It's an old adage variously attributed to Otto von Bismark, Mark Twain, and a host of others, but it's become one of the most famous and scathing commentaries on the legislative process: "Two things you don't want to see being made are laws and sausages."
An article in Slate this week riffs on this classic saying with respect to the situation of the approximately 1,300 illegal same-sex "marriages" that occurred in Utah between the time of federal District Judge Robert Shelby's errant ruling and the Supreme Court's issuance of a stay against its effects.
In a wild and rambling article bent on defending Attorney General Eric Holder's unconstitutional affront to Utah's sovereignty in announcing that the DOJ would recognize those marriages, the Slate author says:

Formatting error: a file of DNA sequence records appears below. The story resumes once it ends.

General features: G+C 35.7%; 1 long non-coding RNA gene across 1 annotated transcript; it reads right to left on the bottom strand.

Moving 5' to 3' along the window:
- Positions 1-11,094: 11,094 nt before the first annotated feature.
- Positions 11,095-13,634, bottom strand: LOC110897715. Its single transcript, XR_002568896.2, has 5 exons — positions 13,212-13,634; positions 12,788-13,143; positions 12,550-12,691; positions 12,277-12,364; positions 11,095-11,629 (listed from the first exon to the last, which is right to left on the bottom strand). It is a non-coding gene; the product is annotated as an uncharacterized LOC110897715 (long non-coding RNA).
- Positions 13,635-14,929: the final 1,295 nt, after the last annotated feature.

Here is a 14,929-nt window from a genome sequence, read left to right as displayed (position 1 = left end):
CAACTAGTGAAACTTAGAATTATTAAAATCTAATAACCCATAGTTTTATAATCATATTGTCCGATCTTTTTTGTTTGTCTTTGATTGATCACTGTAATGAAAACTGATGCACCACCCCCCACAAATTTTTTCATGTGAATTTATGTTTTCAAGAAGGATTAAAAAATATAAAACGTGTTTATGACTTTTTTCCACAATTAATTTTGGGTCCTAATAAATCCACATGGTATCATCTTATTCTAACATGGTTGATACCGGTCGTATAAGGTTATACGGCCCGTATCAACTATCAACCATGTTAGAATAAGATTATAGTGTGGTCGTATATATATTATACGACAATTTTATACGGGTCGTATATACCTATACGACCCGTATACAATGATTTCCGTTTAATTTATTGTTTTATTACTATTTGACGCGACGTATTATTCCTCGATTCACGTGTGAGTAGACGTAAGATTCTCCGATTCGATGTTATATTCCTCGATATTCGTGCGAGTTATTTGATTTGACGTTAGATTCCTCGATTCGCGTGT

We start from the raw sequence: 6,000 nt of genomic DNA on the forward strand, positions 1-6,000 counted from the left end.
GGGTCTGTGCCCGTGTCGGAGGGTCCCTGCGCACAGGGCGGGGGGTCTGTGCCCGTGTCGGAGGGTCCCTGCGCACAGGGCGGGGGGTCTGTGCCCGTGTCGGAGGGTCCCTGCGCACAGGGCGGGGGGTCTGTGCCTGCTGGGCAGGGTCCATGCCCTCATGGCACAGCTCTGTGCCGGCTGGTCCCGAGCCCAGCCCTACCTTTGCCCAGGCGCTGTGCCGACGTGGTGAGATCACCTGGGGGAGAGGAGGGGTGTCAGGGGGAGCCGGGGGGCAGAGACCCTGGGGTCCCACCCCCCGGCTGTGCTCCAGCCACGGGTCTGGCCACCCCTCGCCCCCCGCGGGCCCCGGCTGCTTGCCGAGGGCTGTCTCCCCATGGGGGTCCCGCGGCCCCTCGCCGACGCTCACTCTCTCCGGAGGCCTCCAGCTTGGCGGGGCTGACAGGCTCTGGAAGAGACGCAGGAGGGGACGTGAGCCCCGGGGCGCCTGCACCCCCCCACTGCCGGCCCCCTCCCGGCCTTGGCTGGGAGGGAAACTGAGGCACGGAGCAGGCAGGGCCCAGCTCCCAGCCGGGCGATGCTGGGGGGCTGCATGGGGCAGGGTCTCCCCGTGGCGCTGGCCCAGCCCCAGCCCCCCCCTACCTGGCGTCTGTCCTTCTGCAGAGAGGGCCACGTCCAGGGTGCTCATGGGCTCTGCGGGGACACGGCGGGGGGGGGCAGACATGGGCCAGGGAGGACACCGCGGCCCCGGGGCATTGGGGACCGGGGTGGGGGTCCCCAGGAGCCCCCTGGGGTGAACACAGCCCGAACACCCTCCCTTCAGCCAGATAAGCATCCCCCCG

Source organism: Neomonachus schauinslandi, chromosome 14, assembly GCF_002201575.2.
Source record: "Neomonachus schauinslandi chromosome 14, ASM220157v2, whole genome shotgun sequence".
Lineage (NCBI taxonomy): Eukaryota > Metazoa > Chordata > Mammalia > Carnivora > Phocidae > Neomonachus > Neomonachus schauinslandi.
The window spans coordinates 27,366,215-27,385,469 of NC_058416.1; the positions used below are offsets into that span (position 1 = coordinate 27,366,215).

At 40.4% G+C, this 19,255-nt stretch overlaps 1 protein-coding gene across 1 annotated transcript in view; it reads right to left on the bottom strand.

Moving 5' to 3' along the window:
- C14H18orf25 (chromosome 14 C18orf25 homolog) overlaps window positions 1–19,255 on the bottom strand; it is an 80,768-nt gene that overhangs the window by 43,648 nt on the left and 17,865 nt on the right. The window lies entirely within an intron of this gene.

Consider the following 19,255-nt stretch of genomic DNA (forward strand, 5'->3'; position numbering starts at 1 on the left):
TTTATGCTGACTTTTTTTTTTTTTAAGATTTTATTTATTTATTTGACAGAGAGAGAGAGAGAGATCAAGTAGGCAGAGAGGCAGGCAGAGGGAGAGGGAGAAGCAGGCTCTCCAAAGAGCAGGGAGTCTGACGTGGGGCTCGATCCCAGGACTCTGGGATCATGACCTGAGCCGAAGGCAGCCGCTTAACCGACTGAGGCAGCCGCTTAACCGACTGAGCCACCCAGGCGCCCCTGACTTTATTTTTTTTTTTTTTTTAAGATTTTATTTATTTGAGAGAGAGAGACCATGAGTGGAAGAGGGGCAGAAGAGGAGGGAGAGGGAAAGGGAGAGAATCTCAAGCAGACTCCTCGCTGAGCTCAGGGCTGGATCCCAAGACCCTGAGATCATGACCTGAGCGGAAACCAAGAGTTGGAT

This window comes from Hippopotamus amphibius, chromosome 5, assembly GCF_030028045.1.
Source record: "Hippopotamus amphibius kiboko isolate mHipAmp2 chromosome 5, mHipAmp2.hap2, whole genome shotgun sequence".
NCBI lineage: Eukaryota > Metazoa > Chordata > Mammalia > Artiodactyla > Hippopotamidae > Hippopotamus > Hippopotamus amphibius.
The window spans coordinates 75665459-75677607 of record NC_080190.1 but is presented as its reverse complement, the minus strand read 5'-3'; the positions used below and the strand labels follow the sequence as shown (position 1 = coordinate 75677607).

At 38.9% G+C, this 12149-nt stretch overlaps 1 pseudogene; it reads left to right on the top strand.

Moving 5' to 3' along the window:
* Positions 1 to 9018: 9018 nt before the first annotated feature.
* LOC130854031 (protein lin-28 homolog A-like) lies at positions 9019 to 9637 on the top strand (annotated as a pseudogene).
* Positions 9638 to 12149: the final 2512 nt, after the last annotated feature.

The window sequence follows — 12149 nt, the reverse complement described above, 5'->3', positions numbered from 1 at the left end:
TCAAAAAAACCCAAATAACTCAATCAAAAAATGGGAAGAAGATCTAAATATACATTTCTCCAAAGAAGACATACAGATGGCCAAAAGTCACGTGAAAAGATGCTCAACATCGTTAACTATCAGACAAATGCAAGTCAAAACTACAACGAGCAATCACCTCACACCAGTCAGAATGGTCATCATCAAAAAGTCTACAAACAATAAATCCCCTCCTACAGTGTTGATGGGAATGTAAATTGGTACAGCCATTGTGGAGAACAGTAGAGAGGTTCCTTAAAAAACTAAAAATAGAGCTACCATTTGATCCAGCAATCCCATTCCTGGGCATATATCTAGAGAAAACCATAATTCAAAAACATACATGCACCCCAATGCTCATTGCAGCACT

This is how the sausage of civil rights gets made—with slicing and dicing and a sprinkling of carpe diem.
The author then does a haphazard job of trying to understand whether Holder's action is legal or not, quoting a couple law professors but opining that even while their "semi-technical answers may be correct," they are "not terribly satisfying." Instead, she opts for an approach to the issue which brazenly tries to claim a basis for the present state of affairs in the (misread) history of the Civil Rights Movement.
The only point of agreement between us and her article is the allusion to the old saying about "laws and sausages," to which we'd add the observation that some laws (like some sausages) are made more disgustingly than others. If "this is how the sausage is getting made this time," then it is a sausage making reminiscent of the most grisly scene from Upton Sinclair's The Jungle or perhaps even something out of Soylent Green.